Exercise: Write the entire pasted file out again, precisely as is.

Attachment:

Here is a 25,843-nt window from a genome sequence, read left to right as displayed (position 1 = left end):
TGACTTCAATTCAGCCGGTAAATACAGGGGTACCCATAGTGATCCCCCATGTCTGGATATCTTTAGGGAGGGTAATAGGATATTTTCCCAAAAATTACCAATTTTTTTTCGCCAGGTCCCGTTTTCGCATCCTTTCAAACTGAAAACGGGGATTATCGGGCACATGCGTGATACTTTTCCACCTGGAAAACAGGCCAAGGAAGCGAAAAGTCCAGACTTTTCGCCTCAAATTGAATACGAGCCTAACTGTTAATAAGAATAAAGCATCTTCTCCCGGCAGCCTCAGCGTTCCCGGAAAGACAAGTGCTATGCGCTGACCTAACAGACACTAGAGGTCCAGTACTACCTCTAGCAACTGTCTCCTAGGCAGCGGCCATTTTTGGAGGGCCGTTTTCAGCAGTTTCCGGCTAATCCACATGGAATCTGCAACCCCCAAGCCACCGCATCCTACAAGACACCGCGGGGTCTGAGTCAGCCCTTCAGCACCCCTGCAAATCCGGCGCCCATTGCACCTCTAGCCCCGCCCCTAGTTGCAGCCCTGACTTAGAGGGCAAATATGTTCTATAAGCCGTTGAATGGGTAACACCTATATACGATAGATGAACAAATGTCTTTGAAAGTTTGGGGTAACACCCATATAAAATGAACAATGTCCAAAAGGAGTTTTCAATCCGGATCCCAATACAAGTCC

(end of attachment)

Here is a 25,843-nt window from a genome sequence, read left to right as displayed (position 1 = left end):
TGACTTCAATTCAGCCGGTAAATACAGGGGTACCCATAGTGATCCCCCATGTCTGGATATCTTTAGGGAGGGTAATAGGATATTTTCCCAAAAATTACCAATTTTTTTTCGCCAGGTCCCGTTTTCGCATCCTTTCAAACTGAAAACGGGGATTATCGGGCACATGCGTGATACTTTTCCACCTGGAAAACAGGCCAAGGAAGCGAAAAGTCCAGACTTTTCGCCTCAAATTGAATACGAGCCTAACTGTTAATAAGAATAAAGCATCTTCTCCCGGCAGCCTCAGCGTTCCCGGAAAGACAAGTGCTATGCGCTGACCTAACAGACACTAGAGGTCCAGTACTACCTCTAGCAACTGTCTCCTAGGCAGCGGCCATTTTTGGAGGGCCGTTTTCAGCAGTTTCCGGCTAATCCACATGGAATCTGCAACCCCCAAGCCACCGCATCCTACAAGACACCGCGGGGTCTGAGTCAGCCCTTCAGCACCCCTGCAAATCCGGCGCCCATTGCACCTCTAGCCCCGCCCCTAGTTGCAGCCCTGACTTAGAGGGCAAATATGTTCTATAAGCCGTTGAATGGGTAACACCTATATACGATAGATGAACAAATGTCTTTGAAAGTTTGGGGTAACACCCATATAAAATGAACAATGTCCAAAAGGAGTTTTCAATCCGGATCCCAATACAAGTCC